Is it over? Or is this the lull before the next storm?
There were stomach-churning moments last week when the global financial system seemed dangerously close to utter collapse. The decision by European governments over the past few days to collectively put in $2.5 trillion to shore up the continental financial sector has clearly calmed investors. The US, too, is moving towards the European solution of using public money to bolster bank capital rather than use it to buy toxic assets. The US government now says it will spend $250 billion to buy stakes in troubled banks in that country.
Meanwhile, central banks are ready to pour money to thaw the frozen markets for short-term money. The US Federal Reserve has said it will provide unlimited amounts of dollar funding to the European Central Bank, Bank of England and the Swiss National Bank.
Wall Street on Monday saw its most spectacular rally since 1929. Asian and European markets were doing well when this editorial was written. India, too, has bounced off its lows. Fear is receding— thankfully.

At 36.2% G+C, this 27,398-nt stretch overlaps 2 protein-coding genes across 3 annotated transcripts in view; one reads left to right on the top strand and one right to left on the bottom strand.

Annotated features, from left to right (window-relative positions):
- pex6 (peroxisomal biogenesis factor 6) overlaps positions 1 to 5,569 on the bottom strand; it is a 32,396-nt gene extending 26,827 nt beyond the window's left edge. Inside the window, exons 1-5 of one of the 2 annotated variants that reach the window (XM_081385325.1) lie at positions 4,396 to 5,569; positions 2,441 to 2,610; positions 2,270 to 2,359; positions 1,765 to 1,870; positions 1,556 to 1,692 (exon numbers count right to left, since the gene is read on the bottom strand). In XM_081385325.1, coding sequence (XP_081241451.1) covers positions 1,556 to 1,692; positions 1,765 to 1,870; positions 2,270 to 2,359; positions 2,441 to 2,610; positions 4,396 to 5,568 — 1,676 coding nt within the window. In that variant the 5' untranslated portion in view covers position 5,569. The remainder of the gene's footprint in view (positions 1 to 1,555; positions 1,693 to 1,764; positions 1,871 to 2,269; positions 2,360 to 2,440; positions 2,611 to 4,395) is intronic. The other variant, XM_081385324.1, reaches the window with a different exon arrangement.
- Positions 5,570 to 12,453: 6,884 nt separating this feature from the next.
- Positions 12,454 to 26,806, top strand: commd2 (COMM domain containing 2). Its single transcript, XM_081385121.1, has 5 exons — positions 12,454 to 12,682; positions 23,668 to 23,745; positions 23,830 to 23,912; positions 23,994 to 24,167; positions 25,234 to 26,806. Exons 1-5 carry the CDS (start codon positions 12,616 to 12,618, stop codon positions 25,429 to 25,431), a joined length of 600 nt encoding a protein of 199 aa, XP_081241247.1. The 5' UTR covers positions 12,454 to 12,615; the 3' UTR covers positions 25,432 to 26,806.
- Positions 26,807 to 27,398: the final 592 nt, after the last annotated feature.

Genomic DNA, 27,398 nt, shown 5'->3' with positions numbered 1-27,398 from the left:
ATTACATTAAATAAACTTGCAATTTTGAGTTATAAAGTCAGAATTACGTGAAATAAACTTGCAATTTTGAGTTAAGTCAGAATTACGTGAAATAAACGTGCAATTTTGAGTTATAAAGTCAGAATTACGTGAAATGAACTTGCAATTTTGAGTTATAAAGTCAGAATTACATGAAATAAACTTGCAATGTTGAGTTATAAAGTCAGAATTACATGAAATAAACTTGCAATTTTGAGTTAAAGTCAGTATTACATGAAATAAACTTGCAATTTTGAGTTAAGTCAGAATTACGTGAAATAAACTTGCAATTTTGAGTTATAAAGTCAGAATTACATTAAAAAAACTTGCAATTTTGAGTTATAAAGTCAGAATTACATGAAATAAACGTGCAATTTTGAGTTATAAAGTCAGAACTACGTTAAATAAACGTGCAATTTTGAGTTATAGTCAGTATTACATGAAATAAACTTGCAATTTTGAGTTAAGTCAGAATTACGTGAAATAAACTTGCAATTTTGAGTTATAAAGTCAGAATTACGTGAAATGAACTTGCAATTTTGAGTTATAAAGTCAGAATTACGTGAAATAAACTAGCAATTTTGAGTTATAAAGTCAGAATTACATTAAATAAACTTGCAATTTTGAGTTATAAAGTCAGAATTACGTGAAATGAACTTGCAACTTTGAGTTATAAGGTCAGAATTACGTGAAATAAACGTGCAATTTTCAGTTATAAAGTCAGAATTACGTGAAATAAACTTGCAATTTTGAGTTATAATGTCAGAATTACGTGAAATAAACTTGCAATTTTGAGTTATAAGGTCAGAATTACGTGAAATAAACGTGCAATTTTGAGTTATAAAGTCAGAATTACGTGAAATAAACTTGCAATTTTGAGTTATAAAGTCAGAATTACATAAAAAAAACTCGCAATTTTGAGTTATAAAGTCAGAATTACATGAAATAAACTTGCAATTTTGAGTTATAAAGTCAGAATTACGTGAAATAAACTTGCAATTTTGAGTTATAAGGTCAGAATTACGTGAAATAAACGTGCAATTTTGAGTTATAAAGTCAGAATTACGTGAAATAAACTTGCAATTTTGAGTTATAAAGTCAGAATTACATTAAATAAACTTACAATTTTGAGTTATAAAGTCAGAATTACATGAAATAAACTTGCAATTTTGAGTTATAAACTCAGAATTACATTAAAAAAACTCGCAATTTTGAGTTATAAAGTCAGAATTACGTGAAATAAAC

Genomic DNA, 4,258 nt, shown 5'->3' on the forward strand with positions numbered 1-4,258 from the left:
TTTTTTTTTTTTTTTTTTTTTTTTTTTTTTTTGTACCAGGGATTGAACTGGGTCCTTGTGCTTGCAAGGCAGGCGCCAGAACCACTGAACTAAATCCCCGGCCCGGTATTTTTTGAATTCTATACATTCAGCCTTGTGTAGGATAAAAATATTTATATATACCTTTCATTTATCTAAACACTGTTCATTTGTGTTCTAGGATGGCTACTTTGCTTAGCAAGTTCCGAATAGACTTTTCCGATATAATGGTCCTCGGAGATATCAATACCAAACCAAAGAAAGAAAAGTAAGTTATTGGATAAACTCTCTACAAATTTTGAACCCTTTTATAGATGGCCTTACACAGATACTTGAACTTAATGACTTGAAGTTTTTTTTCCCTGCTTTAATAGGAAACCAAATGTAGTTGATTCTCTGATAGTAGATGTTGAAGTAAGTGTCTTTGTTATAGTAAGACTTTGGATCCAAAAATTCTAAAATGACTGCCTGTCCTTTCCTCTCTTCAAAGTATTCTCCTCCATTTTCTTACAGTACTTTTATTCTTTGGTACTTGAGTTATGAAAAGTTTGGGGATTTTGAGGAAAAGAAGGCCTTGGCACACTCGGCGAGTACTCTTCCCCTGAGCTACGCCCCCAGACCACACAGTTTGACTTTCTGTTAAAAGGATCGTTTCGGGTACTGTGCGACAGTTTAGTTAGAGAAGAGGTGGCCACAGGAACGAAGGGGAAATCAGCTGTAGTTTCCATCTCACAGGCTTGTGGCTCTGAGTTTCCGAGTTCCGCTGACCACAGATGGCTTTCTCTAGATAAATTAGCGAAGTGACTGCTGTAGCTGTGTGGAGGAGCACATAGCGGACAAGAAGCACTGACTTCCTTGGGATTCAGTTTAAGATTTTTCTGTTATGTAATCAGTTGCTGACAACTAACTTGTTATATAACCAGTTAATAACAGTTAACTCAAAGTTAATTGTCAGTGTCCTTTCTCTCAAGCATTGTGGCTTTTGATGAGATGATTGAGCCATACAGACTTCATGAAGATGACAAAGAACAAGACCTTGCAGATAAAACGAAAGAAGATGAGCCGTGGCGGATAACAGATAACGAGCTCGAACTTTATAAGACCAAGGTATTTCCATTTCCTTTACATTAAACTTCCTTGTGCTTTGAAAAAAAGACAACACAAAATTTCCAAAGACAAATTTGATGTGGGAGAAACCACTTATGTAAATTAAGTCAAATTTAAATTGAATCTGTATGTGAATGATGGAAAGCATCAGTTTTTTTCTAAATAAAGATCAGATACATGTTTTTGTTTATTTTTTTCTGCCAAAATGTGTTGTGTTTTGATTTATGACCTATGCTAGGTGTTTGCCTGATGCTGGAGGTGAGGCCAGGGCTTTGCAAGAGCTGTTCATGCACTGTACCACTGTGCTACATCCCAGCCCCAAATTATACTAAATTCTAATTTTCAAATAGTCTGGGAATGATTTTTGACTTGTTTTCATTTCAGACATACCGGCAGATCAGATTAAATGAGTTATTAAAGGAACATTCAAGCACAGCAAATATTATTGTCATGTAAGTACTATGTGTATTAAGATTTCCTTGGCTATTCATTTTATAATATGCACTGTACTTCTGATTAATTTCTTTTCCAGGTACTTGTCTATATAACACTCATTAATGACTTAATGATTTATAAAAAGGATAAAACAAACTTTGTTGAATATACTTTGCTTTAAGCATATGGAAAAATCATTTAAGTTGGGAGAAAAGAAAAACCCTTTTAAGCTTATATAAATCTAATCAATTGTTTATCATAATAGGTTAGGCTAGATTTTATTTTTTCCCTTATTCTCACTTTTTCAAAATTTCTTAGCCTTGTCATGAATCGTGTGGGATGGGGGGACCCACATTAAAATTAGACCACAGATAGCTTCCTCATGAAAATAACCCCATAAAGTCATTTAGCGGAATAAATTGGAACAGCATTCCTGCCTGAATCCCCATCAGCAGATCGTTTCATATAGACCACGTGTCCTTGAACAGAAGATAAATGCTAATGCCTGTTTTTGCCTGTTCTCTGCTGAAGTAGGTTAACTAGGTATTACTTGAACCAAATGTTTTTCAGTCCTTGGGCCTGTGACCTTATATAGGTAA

But this is a time to let out a sigh of relief rather than a whoop of joy. A meltdown seems to have been averted but the battle ahead will be a long one.
The roots of this financial crisis lie in the housing bubble that has burst in the US and Europe. Housing prices continue to fall in these regions, so the losses made by direct lenders and buyers of mortgage securities will rise as economies stumble along. There is also growing agreement that the US, Europe and Japan are very close to what could be a long recession. The gargantuan bills for pulling the Western financial sector back from the brink will leave governments with less money to prop up demand in hard times. And these bills will eventually have to be paid by taxpayers, either immediately through higher taxes or later through higher inflation.
Undoubtedly, all credit is due to the governments and central banks that averted what looked like a sure case of disaster.
But that is not the end of the story. Bursting bubbles are inevitably painful. And this one too will be.
Have we seen the worst of the financial crisis—or are there more shocks ahead? Write to email@example.com